Articles

Folk Art Meets Global Aspirations in a Victorian Curiosity Shop

by Claire Breukel on November 8, 2011

A view inside the San Angel Folk Art Gallery. (Photo by the author)

SAN ANTONIO, TEXAS — “Wow bizzarro!” I hear a visitor exclaim with a delighted grin as they walk out the front door of the San Angel Folk Art gallery. The venue is one of those quirky finds one relishes during an art tour in a new city. It offers a colorful breath of fresh air to a predominating white cube aesthetic, and a friendly alternative to the “take ourselves too seriously” attitude of many in the contemporary gallery world.

The entrance to the San Angel Folk Art Gallery in San Antonio, Texas (photo by author)

San Angel gallery has been in existence for 19 years and is a self described “Victorian curiosity shop.” As a gallery/shop hybrid, works are on display in every nook and cranny. The space easily mixes beaded earrings and “crafts” with paintings and sculptures. Art mediums fuse and colors battle for attention and I’m not sure whether I should stand back and observe respectfully or shuffle through the rows of cards to find quirky send outs. I like the playful tendencies this lack of exactitude extracts.

Although there is a definite aesthetic likeness in the work on display, the range of media and approach makes the artists and their origin appear diverse.

In fact, the artists originate from as far afield as Haiti, Africa, Europe and Latin America, and perhaps due to a large Mexican population that calls San Antonio home, it is dominated by artists from, or affiliated with, Mexico.

So what is encompassed by folk art exactly if it can be applied to such a wide geography?

According to Wikipedia:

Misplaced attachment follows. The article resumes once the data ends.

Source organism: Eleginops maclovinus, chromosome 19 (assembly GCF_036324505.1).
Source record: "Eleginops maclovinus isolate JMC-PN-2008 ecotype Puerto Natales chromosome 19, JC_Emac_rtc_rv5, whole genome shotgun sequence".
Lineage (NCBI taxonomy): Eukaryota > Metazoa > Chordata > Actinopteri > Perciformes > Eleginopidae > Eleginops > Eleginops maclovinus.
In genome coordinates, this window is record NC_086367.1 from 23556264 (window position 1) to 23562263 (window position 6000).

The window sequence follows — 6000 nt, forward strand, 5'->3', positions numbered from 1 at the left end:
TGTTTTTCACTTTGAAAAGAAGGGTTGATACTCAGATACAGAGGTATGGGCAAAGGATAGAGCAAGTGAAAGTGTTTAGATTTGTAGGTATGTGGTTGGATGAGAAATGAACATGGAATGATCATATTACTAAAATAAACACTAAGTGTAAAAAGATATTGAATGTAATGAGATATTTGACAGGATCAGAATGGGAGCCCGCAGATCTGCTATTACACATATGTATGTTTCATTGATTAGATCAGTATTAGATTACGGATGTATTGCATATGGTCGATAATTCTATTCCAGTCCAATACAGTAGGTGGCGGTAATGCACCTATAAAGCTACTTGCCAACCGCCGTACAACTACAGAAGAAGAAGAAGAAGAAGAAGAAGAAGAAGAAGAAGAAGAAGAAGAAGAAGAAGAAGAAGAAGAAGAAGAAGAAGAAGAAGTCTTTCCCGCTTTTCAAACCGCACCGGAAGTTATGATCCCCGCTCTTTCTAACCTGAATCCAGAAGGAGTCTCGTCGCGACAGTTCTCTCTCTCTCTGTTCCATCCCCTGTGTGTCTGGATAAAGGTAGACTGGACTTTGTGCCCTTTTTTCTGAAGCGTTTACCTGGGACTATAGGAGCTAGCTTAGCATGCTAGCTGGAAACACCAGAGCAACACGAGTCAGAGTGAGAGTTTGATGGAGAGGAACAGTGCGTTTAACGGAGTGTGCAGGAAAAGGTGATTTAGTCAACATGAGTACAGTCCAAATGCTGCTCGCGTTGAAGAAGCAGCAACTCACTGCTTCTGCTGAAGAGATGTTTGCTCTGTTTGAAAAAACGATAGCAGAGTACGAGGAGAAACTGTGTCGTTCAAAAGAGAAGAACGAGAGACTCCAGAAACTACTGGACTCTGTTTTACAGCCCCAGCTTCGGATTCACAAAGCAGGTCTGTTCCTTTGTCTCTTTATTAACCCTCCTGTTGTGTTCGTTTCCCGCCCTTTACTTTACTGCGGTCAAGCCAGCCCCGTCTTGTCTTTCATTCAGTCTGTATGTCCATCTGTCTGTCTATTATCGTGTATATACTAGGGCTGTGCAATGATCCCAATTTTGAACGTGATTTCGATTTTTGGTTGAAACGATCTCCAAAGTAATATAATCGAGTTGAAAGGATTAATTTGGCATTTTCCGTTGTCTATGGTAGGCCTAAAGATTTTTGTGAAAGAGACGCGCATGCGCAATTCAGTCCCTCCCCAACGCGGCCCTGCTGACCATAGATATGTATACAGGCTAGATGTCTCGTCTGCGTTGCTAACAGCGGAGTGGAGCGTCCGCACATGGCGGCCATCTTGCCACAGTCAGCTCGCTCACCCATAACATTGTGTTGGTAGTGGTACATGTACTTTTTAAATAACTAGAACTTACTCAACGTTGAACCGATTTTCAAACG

In contrast to fine art, folk art is primarily utilitarian and decorative rather than purely aesthetic. It is characterized by a naive style, in which traditional rules of proportion and perspective are not employed. Closely related terms are Outsider Art, Self-Taught Art and Naive Art.

In short it has a use and defies many school taught art conventions.

This poses an interesting proposition to people in the contemporary commercial world. How does one equate concept to practical use without appearing patronizing? And moreover how does one place value on work when one cannot apply traditional paradigms of evaluation to an artists career, such as educational history?

A diorama Animasola by Claudia Vargas on display in the gallery (courtesy San Angel gallery)

San Angel gallery was founded by Richard “Hank” Lee who is an activist for folk art with the aim of “asserting its value in the global art market.” It seems then one form of evaluation is the artist’s acclaim within the global art arena, and this may explain why the gallery boasts that its artists have affiliations with the Venice Biennale, the Rome Prize and locally the San Antonio Museum of Art. The gallery materials state, “the juxtaposition of the historic and the contemporary allows the spectator to gain a greater sense of context and relevance of each work featured.”

On the other hand the galleries namesake San Ángel is a historic neighborhood southwest of Mexico City that is home to old and affluent money, steeped in tradition. It is perhaps this paradox of “folk art” that is on the one hand preserved in its geographical and cultural origins and on the other aspiring to be globally recognized as an art form of increasing value — that makes it hard to categorize and evaluate.

And it is also this paradox that makes it pleasing and refreshing and allows for some interpretation.

“The whole place is an assault on the senses, from the flurry of colors to the strange shapes and chirping of real parrots” is how Gerald McLeod from The Austin Chronicle explains his experience. Well put.

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